As such, DACA holds an important impact on Black immigrants as well. Under DACA, 87 percent of Black immigrant applications were approved, less than the 91 percent of all other immigrant applications approved. Thus repealing DACA, predominantly held out as a US-Mexico issue, will impact many more immigrant communities and should raise alarm for all of us.

Before we go further, we want to acknowledge the profound hurt and fear that Sessions’ announcement—and Trump’s other immigration policies—have caused. Americans who are part of our national fabric and part of our collective heart are suffering. We suffer with them and denounce Trump and Sessions’ immoral decision to rescind DACA.

The white supremacy and racism that undergird the xenophobic public policy of the Trump administration has historical roots. Like the eugenicists of the 1920s, the white supremacists who live among us today do not feel people of color are fully human. We are described as criminals and rapists feasting at the public trough. Policies like DACA—like those that seek to exclude African Americans from the vote or to over-incarcerate people of color—seek to exclude people of color from our national community.

There is plenty of historical precedent for the nativist and xenophobic beliefs that animate the Trump Administration’s anti-immigrant agenda—an agenda that is unabashedly anti-Muslim and anti-Mexican. From the Chinese exclusion laws to the Bracero program and beyond, immigration laws and policies have often reflected nativist and racist beliefs. The Trump Administration’s policies are the latest manifestation these beliefs, despite those policies being dressed up in rhetoric about the “rule of law” or a “broken immigration system.”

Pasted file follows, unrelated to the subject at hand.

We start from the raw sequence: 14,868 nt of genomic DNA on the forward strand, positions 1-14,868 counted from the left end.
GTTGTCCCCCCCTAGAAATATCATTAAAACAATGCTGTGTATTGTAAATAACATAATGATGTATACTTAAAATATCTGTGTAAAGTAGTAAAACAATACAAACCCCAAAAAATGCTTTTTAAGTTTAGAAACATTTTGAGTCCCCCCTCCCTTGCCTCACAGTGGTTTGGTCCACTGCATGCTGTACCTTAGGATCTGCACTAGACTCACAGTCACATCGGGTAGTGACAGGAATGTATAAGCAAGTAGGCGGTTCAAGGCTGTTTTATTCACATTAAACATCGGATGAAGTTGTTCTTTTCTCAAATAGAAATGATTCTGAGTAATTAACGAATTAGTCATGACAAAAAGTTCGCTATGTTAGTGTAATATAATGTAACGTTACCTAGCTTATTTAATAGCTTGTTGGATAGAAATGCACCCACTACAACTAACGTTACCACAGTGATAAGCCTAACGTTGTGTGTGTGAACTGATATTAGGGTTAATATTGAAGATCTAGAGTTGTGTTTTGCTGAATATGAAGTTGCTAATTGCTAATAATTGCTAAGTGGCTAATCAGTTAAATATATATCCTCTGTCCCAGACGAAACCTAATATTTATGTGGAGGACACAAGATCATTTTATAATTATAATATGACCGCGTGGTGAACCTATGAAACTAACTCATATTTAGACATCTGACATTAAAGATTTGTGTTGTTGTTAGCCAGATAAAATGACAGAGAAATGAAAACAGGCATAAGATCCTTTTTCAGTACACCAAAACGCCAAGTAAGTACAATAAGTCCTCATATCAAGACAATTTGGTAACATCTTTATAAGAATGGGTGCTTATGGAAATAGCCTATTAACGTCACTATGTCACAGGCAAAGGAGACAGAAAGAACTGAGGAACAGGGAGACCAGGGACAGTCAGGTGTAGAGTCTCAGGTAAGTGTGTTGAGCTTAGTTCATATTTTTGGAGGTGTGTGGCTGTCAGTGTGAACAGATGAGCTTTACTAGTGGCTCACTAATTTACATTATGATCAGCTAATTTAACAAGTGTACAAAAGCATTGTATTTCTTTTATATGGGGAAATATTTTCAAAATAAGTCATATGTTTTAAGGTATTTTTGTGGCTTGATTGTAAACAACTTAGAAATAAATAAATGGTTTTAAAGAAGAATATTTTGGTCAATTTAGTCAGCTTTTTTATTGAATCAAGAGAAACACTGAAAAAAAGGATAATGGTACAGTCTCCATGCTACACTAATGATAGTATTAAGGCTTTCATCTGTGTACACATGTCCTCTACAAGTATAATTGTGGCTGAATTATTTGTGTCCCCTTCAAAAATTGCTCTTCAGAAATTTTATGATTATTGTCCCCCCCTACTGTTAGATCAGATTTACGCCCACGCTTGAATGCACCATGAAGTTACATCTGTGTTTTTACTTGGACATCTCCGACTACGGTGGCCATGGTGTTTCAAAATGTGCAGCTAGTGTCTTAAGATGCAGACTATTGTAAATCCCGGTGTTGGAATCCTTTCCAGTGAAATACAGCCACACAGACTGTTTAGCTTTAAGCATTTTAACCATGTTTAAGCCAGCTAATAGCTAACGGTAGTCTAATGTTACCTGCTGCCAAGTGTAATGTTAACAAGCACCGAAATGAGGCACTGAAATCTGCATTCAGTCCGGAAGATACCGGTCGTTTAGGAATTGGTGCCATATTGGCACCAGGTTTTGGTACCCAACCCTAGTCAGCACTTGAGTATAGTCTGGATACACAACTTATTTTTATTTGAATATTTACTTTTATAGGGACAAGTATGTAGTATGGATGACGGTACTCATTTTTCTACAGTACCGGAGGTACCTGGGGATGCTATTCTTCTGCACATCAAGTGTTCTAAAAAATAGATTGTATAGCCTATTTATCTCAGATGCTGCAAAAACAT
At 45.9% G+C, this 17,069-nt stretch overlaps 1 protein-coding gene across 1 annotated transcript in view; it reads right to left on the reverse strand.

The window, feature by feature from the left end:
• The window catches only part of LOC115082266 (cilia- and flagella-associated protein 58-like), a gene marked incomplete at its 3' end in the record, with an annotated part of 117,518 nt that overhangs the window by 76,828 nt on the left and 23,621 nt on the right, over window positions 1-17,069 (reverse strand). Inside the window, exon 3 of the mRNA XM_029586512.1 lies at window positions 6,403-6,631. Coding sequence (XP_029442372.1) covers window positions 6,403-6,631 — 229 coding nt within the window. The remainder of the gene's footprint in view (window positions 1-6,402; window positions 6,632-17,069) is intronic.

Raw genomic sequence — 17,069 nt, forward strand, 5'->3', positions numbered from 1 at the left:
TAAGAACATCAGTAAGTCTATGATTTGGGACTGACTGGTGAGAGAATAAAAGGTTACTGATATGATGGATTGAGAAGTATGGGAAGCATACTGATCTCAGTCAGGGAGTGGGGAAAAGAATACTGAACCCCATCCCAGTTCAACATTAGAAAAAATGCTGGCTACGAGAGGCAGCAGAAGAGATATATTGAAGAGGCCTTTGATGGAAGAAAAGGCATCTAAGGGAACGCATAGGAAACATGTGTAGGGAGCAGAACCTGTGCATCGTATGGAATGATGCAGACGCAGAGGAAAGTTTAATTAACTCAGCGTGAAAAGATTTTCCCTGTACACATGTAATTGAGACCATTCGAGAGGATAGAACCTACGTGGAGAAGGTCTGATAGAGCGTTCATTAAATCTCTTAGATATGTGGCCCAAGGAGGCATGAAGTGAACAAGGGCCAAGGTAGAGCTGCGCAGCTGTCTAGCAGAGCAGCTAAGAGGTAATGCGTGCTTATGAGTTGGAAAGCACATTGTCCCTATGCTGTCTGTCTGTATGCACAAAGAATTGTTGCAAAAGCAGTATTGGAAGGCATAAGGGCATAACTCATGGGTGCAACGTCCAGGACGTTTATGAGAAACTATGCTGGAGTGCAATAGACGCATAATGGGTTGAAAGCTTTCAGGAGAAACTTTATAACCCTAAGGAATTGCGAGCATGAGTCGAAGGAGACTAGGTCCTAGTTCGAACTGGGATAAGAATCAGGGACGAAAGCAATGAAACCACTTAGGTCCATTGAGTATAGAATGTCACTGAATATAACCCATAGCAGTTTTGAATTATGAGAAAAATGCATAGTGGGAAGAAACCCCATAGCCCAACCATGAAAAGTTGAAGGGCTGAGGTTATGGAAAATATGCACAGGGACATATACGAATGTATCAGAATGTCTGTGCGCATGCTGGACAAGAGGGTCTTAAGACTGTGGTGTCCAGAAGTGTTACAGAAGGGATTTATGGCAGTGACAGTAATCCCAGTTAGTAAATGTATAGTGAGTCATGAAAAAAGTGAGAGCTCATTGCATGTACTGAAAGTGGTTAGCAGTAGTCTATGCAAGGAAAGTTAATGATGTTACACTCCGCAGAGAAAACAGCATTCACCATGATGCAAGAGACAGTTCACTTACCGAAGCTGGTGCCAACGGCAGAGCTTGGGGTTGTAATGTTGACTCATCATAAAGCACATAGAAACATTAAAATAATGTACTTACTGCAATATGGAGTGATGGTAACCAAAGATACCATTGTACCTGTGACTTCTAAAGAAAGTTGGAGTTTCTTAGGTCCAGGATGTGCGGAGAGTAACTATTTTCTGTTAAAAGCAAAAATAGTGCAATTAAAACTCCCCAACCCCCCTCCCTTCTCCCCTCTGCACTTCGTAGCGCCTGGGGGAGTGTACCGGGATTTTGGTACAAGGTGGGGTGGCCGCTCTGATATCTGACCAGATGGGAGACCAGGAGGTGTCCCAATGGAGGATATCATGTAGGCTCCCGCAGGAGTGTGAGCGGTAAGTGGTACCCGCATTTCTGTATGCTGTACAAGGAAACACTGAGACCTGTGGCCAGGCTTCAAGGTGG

For those who seek to reinvigorate white supremacy and xenophobia, our message is simple. It is not going to happen. Many of us helped and continue to help, build this country—our country—and we are not going anywhere. There are more people of color in this country than ever.

We will continue to call out the rescission of DACA, the Muslim ban, enforcement targeting undocumented communities, the over-detention of immigrants, and other Trump policies for what they are: manifestations of racism. We direct your attention to information about the racist roots of current anti-immigration policy.


A Dreamer Describes Hearing the News That Trump Will End DACA

Bill Hing: Institutional Racism, ICE Raids, and Immigration Reform

Alex Ortiz is among roughly a million people who will be put in legal limbo if the Trump Administration succeeds in canceling the program.

Black and Muslim, some African immigrants feel the brunt of Trump’s immigration plans

Trump Ending DACA Affects Black Undocumented Immigrants, Too

Black Immigrant Communities Reeling From DACA Reversal

Eva Paterson (@EvaPaterson) is Co-founder and President of the Equal Justice Society. Jayashri Srikantiah (@JSJayashri) is a member of the Equal Justice Society board of directors, and also Professor of Law and Director of Stanford Law School’s Immigrants’ Rights Clinic.